The neuroanatomical and neurochemical substrates, as well as the underlying neurophysiological mechanisms of this pathway have been reviewed elsewhere (31, 69). Many of these details have been generated by acute studies in anesthetized animals using various “reductionist” approaches required to understand the cellular and molecular biology of this reflex pathway. However, this review will focus primarily on addressing whether this reflex is important in the long-term control of arterial pressure under physiological conditions. Therefore, the emphasis will be on studies in which arterial pressure has been measured over long periods of time in conscious animals in which the reflex pathway has been stimulated and/or manipulated experimentally. The outcome of these studies will be reviewed in the context of the following hypothesis: the long-term level of arterial pressure is determined by the set point of the MAP-RSNA baroreflex curve.
ARTERIAL BAROREFLEX CONTROL OF RSNA IN LONG-TERM REGULATION OF ARTERIAL PRESSURE UNDER BASAL CONDITIONS
Alterations in the afferent limb of the reflex: sinoaortic denervation studies.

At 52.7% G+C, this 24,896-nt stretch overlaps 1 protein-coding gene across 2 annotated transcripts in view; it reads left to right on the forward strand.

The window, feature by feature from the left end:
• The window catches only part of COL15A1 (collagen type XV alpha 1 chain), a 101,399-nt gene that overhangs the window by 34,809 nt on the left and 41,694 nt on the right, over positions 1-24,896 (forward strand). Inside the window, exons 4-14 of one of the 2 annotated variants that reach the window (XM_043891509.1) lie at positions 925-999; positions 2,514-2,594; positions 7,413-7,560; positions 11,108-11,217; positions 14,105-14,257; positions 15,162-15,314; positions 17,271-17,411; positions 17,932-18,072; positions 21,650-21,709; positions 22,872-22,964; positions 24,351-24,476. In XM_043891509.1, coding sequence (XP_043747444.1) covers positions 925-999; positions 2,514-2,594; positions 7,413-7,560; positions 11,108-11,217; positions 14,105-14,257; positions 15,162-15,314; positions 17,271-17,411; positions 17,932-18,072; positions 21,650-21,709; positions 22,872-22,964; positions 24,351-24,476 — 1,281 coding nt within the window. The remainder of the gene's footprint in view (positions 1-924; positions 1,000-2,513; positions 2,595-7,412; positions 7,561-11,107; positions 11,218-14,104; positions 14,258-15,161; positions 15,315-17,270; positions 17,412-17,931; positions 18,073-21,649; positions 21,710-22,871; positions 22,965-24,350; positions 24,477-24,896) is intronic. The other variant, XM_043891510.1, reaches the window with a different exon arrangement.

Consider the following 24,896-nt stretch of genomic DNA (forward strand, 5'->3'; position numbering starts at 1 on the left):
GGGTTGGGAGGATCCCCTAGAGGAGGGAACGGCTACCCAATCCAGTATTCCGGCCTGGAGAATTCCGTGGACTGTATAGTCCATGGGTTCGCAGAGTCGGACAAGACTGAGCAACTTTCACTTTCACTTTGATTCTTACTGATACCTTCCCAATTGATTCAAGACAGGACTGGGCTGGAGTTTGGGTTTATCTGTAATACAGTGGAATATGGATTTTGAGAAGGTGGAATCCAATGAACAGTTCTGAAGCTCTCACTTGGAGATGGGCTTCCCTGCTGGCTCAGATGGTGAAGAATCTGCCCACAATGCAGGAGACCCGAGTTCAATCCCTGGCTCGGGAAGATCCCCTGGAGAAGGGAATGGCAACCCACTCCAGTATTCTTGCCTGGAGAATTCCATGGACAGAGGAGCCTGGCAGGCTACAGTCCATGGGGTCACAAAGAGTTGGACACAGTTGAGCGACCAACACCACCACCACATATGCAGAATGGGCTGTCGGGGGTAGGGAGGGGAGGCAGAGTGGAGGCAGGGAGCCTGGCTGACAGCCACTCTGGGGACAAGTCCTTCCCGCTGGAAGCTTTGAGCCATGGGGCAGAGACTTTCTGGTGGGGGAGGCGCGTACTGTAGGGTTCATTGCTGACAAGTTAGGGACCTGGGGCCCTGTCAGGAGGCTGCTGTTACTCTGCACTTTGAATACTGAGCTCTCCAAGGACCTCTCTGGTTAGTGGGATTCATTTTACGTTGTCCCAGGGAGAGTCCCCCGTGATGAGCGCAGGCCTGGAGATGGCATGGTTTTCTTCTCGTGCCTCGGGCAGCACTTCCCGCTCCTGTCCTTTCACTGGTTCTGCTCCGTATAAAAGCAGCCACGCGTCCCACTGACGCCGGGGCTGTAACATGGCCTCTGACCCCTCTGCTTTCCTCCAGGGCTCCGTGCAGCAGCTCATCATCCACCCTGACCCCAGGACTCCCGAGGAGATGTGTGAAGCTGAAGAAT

As soon as it was established that the baroreceptor reflex arc acts in a classical negative feedback fashion, it was proposed that denervation of the afferent projections of arterial baroreceptors should result in a sustained increase in SNA and hypertension secondary to loss of the loss of sympathoinhibitory input to the brainstem (for a historical review, see Ref. 68). Although early studies supported this concept, they were flawed in that arterial pressure was measured acutely under stressful conditions, and therefore the “hypertension” was an acute stress response rather than a chronic elevation in arterial pressure. It was not until the classic studies of Cowley and colleagues (20, 21), utilizing newly developed 24 h computerized monitoring of arterial pressure that it was evident that SAD dogs were not hypertensive. These studies were originally interpreted as evidence that the nervous system was not important in the long-term control of arterial pressure (33). Rather, it was suggested that the hypertension after SAD was temporary, and pressure returned to control levels as a result of pressure natriuresis and diuresis. Indeed, the normal levels of arterial pressure in SAD dogs have often been used as an argument for the dominant role of the kidneys in long-term control of arterial pressure (17, 35).